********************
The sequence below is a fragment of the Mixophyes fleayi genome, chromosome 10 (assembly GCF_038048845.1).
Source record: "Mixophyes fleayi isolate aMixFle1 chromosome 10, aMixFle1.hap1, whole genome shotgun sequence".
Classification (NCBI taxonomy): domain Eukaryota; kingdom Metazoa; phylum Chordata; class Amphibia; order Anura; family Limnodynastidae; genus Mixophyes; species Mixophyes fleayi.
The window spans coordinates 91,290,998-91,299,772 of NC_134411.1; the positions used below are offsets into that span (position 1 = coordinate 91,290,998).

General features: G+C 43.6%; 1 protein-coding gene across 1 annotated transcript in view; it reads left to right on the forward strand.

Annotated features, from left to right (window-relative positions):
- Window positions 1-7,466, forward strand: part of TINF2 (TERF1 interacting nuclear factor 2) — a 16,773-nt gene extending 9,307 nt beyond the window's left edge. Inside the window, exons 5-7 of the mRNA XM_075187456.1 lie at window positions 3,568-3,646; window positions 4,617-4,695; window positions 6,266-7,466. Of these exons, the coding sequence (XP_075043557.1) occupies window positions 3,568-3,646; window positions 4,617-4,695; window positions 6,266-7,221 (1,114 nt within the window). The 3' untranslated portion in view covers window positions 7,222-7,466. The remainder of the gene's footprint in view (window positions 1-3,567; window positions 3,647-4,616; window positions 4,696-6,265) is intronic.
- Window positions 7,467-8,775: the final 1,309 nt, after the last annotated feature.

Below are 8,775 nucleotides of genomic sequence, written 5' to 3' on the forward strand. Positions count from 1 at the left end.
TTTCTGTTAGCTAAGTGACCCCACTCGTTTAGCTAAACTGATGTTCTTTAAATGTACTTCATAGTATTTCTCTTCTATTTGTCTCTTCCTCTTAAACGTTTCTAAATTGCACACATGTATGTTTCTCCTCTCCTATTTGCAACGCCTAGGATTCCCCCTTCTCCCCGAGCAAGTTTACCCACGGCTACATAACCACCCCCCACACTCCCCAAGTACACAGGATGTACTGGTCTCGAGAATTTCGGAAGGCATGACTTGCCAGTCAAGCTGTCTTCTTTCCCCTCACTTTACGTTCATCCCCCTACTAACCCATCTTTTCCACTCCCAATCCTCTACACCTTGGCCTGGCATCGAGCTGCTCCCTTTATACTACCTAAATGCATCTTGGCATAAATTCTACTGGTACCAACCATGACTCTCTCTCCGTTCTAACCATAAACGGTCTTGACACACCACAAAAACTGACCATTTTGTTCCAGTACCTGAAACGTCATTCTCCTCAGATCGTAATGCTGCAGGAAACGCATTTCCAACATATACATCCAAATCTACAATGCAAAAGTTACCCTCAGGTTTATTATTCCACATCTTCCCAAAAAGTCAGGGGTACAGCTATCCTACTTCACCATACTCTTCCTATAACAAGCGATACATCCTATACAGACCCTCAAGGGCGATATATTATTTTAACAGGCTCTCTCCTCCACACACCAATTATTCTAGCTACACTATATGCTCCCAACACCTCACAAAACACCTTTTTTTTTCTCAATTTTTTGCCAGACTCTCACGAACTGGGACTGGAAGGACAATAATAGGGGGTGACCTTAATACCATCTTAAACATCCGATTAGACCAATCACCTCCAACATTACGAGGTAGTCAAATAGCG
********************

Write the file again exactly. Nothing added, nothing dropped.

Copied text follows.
The sequence below is a fragment of the Mixophyes fleayi genome, chromosome 10 (assembly GCF_038048845.1).
Source record: "Mixophyes fleayi isolate aMixFle1 chromosome 10, aMixFle1.hap1, whole genome shotgun sequence".
Classification (NCBI taxonomy): domain Eukaryota; kingdom Metazoa; phylum Chordata; class Amphibia; order Anura; family Limnodynastidae; genus Mixophyes; species Mixophyes fleayi.
The window spans coordinates 91,290,998-91,299,772 of NC_134411.1; the positions used below are offsets into that span (position 1 = coordinate 91,290,998).

General features: G+C 43.6%; 1 protein-coding gene across 1 annotated transcript in view; it reads left to right on the forward strand.

Annotated features, from left to right (window-relative positions):
- Window positions 1-7,466, forward strand: part of TINF2 (TERF1 interacting nuclear factor 2) — a 16,773-nt gene extending 9,307 nt beyond the window's left edge. Inside the window, exons 5-7 of the mRNA XM_075187456.1 lie at window positions 3,568-3,646; window positions 4,617-4,695; window positions 6,266-7,466. Of these exons, the coding sequence (XP_075043557.1) occupies window positions 3,568-3,646; window positions 4,617-4,695; window positions 6,266-7,221 (1,114 nt within the window). The 3' untranslated portion in view covers window positions 7,222-7,466. The remainder of the gene's footprint in view (window positions 1-3,567; window positions 3,647-4,616; window positions 4,696-6,265) is intronic.
- Window positions 7,467-8,775: the final 1,309 nt, after the last annotated feature.

Below are 8,775 nucleotides of genomic sequence, written 5' to 3' on the forward strand. Positions count from 1 at the left end.
TTTCTGTTAGCTAAGTGACCCCACTCGTTTAGCTAAACTGATGTTCTTTAAATGTACTTCATAGTATTTCTCTTCTATTTGTCTCTTCCTCTTAAACGTTTCTAAATTGCACACATGTATGTTTCTCCTCTCCTATTTGCAACGCCTAGGATTCCCCCTTCTCCCCGAGCAAGTTTACCCACGGCTACATAACCACCCCCCACACTCCCCAAGTACACAGGATGTACTGGTCTCGAGAATTTCGGAAGGCATGACTTGCCAGTCAAGCTGTCTTCTTTCCCCTCACTTTACGTTCATCCCCCTACTAACCCATCTTTTCCACTCCCAATCCTCTACACCTTGGCCTGGCATCGAGCTGCTCCCTTTATACTACCTAAATGCATCTTGGCATAAATTCTACTGGTACCAACCATGACTCTCTCTCCGTTCTAACCATAAACGGTCTTGACACACCACAAAAACTGACCATTTTGTTCCAGTACCTGAAACGTCATTCTCCTCAGATCGTAATGCTGCAGGAAACGCATTTCCAACATATACATCCAAATCTACAATGCAAAAGTTACCCTCAGGTTTATTATTCCACATCTTCCCAAAAAGTCAGGGGTACAGCTATCCTACTTCACCATACTCTTCCTATAACAAGCGATACATCCTATACAGACCCTCAAGGGCGATATATTATTTTAACAGGCTCTCTCCTCCACACACCAATTATTCTAGCTACACTATATGCTCCCAACACCTCACAAAACACCTTTTTTTTTCTCAATTTTTTGCCAGACTCTCACGAACTGGGACTGGAAGGACAATAATAGGGGGTGACCTTAATACCATCTTAAACATCCGATTAGACCAATCACCTCCAACATTACGAGGTAGTCAAATAGCG